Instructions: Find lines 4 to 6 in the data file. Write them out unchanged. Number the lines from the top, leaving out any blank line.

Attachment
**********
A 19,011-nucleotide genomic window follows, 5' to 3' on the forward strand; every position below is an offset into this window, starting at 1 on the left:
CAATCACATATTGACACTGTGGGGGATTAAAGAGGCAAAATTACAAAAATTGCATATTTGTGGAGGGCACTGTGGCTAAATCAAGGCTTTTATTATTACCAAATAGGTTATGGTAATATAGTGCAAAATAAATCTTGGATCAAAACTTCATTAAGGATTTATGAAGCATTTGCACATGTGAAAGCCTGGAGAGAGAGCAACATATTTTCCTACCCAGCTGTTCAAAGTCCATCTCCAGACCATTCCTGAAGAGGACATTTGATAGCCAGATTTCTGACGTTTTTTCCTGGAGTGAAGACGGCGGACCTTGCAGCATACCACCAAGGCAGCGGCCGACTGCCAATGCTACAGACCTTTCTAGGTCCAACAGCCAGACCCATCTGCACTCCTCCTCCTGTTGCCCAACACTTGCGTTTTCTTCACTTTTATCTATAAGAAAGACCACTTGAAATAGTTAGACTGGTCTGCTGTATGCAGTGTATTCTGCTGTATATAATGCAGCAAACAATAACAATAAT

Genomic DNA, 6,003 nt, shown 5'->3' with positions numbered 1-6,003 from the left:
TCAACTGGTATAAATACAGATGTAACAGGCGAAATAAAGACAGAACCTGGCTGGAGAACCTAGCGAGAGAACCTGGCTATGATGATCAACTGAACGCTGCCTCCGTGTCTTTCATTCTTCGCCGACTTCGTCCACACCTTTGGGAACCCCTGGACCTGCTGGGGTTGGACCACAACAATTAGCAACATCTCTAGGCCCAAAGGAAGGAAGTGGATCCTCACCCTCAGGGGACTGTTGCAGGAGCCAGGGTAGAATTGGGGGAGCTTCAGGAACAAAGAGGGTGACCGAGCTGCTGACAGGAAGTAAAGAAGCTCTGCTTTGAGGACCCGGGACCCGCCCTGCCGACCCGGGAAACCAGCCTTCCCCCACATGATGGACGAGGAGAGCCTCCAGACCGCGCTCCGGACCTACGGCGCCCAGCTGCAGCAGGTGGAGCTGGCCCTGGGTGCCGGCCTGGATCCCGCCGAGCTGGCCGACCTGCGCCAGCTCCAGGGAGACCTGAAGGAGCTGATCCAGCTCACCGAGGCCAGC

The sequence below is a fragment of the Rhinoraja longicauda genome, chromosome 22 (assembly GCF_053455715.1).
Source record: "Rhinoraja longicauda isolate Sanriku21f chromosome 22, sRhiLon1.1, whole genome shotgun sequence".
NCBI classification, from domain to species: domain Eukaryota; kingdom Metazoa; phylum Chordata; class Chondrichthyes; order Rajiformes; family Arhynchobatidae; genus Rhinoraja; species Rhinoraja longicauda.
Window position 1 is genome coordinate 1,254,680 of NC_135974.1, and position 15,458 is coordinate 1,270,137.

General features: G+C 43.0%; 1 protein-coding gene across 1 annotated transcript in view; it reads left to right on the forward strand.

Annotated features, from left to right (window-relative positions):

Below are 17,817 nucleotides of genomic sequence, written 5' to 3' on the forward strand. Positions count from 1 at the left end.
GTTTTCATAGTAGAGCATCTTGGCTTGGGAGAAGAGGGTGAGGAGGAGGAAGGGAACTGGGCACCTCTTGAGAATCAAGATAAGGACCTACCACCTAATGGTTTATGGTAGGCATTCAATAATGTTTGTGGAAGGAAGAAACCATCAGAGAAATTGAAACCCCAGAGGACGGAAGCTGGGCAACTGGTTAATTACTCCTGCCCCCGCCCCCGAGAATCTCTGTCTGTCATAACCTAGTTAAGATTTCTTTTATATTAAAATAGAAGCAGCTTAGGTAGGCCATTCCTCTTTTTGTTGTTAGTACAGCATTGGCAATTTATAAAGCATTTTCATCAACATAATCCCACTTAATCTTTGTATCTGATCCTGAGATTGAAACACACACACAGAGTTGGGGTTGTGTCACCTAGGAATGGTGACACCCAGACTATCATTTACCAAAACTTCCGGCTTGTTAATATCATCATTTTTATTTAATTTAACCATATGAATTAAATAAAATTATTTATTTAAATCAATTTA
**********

TCAACTGGTATAAATACAGATGTAACAGGCGAAATAAAGACAGAACCTGGCTGGAGAACCTAGCGAGAGAACCTGGCTATGATGATCAACTGAACGCTGCCTCCGTGTCTTTCATTCTTCGCCGACTTCGTCCACACCTTTGGGAACCCCTGGACCTGCTGGGGTTGGACCACAACAATTAGCAACATCTCTAGGCCCAAAGGAAGGAAGTGGATCCTCACCCTCAGGGGACTGTTGCAGGAGCCAGGGTAGAATTGGGGGAGCTTCAGGAACAAAGAGGGTGACCGAGCTGCTGACAGGAAGTAAAGAAGCTCTGCTTTGAGGACCCGGGACCCGCCCTGCCGACCCGGGAAACCAGCCTTCCCCCACATGATGGACGAGGAGAGCCTCCAGACCGCGCTCCGGACCTACGGCGCCCAGCTGCAGCAGGTGGAGCTGGCCCTGGGTGCCGGCCTGGATCCCGCCGAGCTGGCCGACCTGCGCCAGCTCCAGGGAGACCTGAAGGAGCTGATCCAGCTCACCGAGGCCAGC

The sequence below is a fragment of the Rhinoraja longicauda genome, chromosome 22 (assembly GCF_053455715.1).
Source record: "Rhinoraja longicauda isolate Sanriku21f chromosome 22, sRhiLon1.1, whole genome shotgun sequence".